Is it the future of executive education? I don't know, but I had a great time being a tiny part of their curriculum for a new course on Data. I tried to convey how we use digital data and infrastructure matters in civil society should be driven by the sector's defining values of voluntarism (consent), assembly (privacy), and expression (privacy and data ownership).

Here's the list of suggested reading for the class. Check out the Worldview program - it might be just what you're looking for.*

© 2014 Lynn Carruthers, Worldview Stanford's The Science of Decision Making. Photo from http://worldview.stanford.edu/blog/big-picture-big-data-books-you-need-read
Here's one more thing to read - "The case for data ethics." Written by folks at Accenture and partly informed by Stanford PACS Digital Civil Society Lab's Ethics of Data Conference, September 2014.




* This is an unpaid, unsolicited promotional post on my part. I taped about an hour of video for Worldview, they may use somewhere between 0 - 5 minutes of it for all I know. But I spoke with them at length about what, how, and why they're doing what they're doing. I think it's very cool, and one more reason for me to be thrilled every time I realize that I'm lucky enough to have Stanford and Stanford PACS supporting my work.

Laboratory of human behavior...

"A laboratory of human behavior the likes of which we've never seen."

That's actually a description of a social media company. You can hear more in this fantastic Radio Lab podcast, The Trust Engineers, which Andrew Zolli of PopTech Means of Data Science for Social Good helped to create.


The idea of a social media company as laboratory of human behavior is provocative enough to push us to ask, where does science get done? Citizen science, wearable technology, remote sensors - perhaps we've turned the whole world into a lab of human behavior.

There's surely more to come - with virtual reality and the blockchain two predictable next digital frontiers for civil society.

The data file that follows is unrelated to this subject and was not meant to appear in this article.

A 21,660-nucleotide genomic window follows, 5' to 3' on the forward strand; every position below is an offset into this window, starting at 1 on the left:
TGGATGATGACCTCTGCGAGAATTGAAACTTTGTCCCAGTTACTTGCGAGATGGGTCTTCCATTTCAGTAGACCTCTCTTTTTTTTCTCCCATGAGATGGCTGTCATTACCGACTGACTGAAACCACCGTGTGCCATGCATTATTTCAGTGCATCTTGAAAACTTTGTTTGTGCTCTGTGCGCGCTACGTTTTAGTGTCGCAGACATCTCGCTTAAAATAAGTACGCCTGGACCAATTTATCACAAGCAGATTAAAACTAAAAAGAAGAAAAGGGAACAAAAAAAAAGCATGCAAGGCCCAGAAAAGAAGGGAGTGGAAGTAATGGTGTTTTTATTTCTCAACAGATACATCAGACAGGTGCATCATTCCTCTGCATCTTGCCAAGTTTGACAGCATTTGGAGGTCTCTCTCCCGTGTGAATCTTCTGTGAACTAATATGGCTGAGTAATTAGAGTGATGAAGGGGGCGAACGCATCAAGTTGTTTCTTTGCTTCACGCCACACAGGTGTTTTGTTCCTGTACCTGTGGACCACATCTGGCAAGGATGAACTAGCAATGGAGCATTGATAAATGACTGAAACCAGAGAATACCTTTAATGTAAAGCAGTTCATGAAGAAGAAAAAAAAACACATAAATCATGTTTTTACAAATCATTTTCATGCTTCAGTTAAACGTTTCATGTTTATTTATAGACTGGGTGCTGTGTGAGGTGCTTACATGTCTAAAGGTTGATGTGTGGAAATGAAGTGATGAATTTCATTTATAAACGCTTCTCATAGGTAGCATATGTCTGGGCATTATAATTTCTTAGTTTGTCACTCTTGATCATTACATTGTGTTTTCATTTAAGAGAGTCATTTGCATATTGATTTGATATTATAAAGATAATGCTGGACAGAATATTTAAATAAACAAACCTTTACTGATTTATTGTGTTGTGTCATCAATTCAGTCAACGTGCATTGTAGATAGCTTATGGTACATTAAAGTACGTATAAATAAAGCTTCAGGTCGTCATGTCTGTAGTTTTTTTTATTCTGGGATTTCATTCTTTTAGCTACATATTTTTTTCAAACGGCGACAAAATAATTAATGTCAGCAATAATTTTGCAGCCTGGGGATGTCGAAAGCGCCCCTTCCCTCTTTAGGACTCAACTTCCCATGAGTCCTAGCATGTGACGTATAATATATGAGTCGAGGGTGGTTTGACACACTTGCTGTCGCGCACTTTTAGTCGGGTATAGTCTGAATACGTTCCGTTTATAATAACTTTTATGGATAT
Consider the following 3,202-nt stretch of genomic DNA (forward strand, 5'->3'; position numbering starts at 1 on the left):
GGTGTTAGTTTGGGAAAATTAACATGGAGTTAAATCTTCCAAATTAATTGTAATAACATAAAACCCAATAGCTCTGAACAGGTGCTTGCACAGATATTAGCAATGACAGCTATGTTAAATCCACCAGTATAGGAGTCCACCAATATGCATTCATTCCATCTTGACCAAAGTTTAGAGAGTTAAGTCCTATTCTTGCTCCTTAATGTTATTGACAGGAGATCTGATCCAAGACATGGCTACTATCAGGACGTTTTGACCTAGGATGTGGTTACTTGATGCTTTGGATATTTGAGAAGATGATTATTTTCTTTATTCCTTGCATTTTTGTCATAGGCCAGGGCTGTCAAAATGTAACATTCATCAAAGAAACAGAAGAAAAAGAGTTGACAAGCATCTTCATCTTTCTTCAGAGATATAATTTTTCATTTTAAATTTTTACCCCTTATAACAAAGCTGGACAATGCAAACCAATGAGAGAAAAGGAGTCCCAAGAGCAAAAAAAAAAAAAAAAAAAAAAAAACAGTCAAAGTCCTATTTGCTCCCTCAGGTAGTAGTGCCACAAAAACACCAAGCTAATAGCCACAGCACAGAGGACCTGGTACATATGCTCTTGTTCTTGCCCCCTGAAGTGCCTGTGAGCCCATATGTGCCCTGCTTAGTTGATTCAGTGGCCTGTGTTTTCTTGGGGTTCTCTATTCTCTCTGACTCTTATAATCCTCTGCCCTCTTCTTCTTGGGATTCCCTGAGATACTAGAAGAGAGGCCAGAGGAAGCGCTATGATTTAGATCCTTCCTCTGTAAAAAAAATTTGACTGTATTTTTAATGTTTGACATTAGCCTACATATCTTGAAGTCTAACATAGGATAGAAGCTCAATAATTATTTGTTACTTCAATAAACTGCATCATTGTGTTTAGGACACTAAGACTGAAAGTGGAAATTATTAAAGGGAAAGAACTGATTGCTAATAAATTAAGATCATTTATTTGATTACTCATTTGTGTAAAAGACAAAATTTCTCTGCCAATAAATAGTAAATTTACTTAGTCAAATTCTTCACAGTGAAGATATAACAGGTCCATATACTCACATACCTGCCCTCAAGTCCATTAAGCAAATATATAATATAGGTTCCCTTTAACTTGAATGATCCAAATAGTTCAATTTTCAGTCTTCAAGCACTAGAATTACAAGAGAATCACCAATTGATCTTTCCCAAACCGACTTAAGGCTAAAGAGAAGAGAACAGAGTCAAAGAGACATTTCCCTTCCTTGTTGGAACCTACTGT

If the whole world's a lab, have you opted in to be a research subject? And have you thought about Values Aligned Technology?


Ethics, data, mission and revenue

I just finished a three part series on digital values and civil society. We'll have to call this post part 3.5.

As I did so, I was (slightly) relieved to see that the Chronicle of Philanthropy raised an ethical eyebrow at the growing practice of nonprofits' selling data and digital data rights in their link to this story from The Philadelphia Inquirer.*

This is a great example of the ethical conundrums facing nonprofits in the digital age. Gather and sell people's data? Nothing new in that business model - it's been working ridiculously well for social media giants and search companies for more than a decade now (works great for data brokers also).

  • Why should or shouldn't nonprofits sell data from those they work with? 
  • When should they do it? 
  • Under what conditions? 
  • Is there any nonprofit/mission-driven special privilege or pass or encouragement we want to endorse where this practice is involved? 
  • If there are special conditions for nonprofits or mission-based businesses what are they and who's going to monitor adherence to those conditions? 
  • And if there are not special conditions for nonprofit enterprises regarding their use of this resource, why are they nonprofits?
Please consider how the logic behind your answer regarding data for pharmaceutical research (as examined in the story) extend (or not) to other types of data, because it's more than physiological information that gets shared, it's also demographic, geographic, and other identifying information.

Some data may have real public value. Since many of us gladly (unknowingly? with reservations?) exchange our data for free 2-day shipping, the exchange of data for life-saving medical breakthrough may well be worth it? How can we value these exchanges? Make them more visible? And what spectrum of rights might we want regarding how we protect and how we share our data and for what purposes?

Got an answer to these questions for your nonprofit or your foundation? Great. If so, you are way ahead of the rest of the sector, which is still writing ethical codes that ignore the value and challenges of digital data.




*In the same issue the Chronicle is running an ongoing series of "he said, she saids" about "tech for good." It's not about how many drones, how many 3D printers, or who uses bitcoin - it's about purpose, respect, accountability, and with what limits and rights we pursue digital opportunities to achieve our missions. But at least the Chronicle stories engage different viewpoints about digital - instead of acting like it's not there.